Omen is the International Feature submission for Belgium. Koffi is a young Congolese man who’s been living in Europe for the past couple of decades. Along with his fiancee, Alice, they’re heading back to the Democratic Republic of Congo. Hoping that everything will go well on the trip, he’s been taking Swahili lessons and he’s shaved his hair in order to comply with the norms of the country. He hopes to make amends with his family by offering a dowry. Alice is pregnant with twins and he’s hoping that his family, especially his mother and father, will accept the marriage.
Upon arriving to Kinshasa, his sister forgets to pick up the couple at the airport. Koffi and Alice decide to rent a car and head to the Kepesa Mines, where his father works. They want to talk to him first before meeting the rest of the family. Unfortunately he’s not working that day. They head over to Koffi’s mother’s home to an unimpressed crowd of family members. They criticize his hair, his appearance and make unfair remarks to his white fiancee. Koffi tries to bond with his newborn nephew, as the mother reluctantly allows him to hold the baby. After a nosebleed causes Koffi to spill blood on the child, it sets the family into a panicked frenzy, where they bring the local priest for cleansing and accountability. He’s quickly labelled as the devil.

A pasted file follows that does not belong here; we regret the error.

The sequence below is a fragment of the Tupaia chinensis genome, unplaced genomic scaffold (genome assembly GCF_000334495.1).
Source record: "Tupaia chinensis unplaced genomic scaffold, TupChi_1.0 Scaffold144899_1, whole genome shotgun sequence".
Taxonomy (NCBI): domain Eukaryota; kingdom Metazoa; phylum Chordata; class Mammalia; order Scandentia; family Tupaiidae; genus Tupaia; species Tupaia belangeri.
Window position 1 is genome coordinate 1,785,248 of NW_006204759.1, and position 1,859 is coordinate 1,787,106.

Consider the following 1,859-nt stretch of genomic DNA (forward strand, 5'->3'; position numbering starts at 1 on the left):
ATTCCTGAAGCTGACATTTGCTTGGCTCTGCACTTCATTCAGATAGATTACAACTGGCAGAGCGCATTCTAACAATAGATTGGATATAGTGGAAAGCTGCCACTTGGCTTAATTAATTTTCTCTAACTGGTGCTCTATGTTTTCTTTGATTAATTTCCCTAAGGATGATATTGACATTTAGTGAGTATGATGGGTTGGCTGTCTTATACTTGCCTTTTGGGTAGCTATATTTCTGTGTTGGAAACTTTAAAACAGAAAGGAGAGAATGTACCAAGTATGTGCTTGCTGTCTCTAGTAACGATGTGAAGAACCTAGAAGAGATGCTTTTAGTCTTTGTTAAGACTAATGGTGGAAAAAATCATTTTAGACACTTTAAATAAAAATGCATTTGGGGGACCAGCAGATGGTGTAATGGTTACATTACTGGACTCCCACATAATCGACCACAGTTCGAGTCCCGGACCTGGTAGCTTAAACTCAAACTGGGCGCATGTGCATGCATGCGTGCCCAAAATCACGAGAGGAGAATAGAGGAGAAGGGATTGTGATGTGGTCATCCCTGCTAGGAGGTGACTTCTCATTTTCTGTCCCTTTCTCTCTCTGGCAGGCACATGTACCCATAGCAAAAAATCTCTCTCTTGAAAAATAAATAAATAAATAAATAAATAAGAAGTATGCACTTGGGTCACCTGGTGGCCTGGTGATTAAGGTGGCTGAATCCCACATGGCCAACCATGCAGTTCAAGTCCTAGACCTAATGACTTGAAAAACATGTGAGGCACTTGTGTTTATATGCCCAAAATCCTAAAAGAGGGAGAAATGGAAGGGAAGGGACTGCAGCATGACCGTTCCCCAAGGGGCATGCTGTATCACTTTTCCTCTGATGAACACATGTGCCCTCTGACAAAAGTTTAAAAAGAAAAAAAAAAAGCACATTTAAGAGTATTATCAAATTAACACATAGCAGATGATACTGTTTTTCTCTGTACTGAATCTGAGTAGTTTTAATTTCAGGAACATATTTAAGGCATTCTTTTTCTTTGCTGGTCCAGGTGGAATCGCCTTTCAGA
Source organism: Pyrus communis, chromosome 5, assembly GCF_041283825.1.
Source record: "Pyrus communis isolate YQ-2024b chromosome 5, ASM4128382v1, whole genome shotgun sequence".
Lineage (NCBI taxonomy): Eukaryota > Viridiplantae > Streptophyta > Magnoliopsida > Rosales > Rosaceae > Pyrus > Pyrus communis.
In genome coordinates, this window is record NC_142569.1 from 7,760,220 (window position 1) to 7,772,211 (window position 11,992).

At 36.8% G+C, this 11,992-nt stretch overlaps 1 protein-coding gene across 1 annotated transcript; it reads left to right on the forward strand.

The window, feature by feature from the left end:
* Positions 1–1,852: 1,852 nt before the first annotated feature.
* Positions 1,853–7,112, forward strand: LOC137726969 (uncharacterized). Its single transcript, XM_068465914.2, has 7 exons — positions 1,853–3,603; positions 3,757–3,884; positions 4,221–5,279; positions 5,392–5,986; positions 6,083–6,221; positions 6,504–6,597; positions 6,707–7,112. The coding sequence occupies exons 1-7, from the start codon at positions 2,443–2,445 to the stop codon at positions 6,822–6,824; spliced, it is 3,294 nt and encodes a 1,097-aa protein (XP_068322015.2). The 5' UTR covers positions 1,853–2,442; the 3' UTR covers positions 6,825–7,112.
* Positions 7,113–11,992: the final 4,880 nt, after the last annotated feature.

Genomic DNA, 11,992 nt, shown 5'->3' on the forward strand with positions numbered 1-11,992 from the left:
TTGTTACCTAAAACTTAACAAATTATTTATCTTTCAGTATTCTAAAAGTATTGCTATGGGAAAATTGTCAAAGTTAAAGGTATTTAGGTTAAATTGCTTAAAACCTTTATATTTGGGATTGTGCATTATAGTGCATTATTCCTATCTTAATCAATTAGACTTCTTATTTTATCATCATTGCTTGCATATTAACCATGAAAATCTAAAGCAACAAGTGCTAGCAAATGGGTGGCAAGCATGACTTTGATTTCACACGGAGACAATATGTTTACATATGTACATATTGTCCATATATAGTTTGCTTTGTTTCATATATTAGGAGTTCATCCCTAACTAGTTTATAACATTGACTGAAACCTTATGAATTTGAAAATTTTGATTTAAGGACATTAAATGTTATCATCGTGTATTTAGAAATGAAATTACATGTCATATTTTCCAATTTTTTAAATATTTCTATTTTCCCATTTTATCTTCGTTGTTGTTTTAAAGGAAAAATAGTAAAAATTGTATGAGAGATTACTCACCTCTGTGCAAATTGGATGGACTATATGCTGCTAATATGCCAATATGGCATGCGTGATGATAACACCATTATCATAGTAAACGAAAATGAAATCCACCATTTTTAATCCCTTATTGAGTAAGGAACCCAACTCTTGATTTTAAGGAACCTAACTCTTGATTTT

Omen illustrates the wide divide between modernity and tradition in African societies, touching mainly on witchcraft. The various aspects of African culture, rites and religion are all depicted stylishly. The film flows from reality to magical realism creating vivid scenarios of life and death. Calling something witchcraft is a way to exercise control over it, to push out different feelings and desires from an overly constrictive way of life.
It’s unreal to comprehend that hundreds of thousands of individuals are accused of witchcraft every year. The accusations usually stem from bogus preachers or self-described psychics who claim to be able to detect witches. The victims are usually those who are considered to be different, like albinos, or HIV children, or those who suffer from seizures, nosebleeds, or anything that can be perceived as a danger to the traditions of their villages. The exorcism rituals include incarceration, starvation, being expelled to the streets, or killed.
Koffi is just one example of an individual who was branded as a bad omen for being born with a birthmark on his cheek. His consequence was being banished from his household and being forced to start anew in a different continent.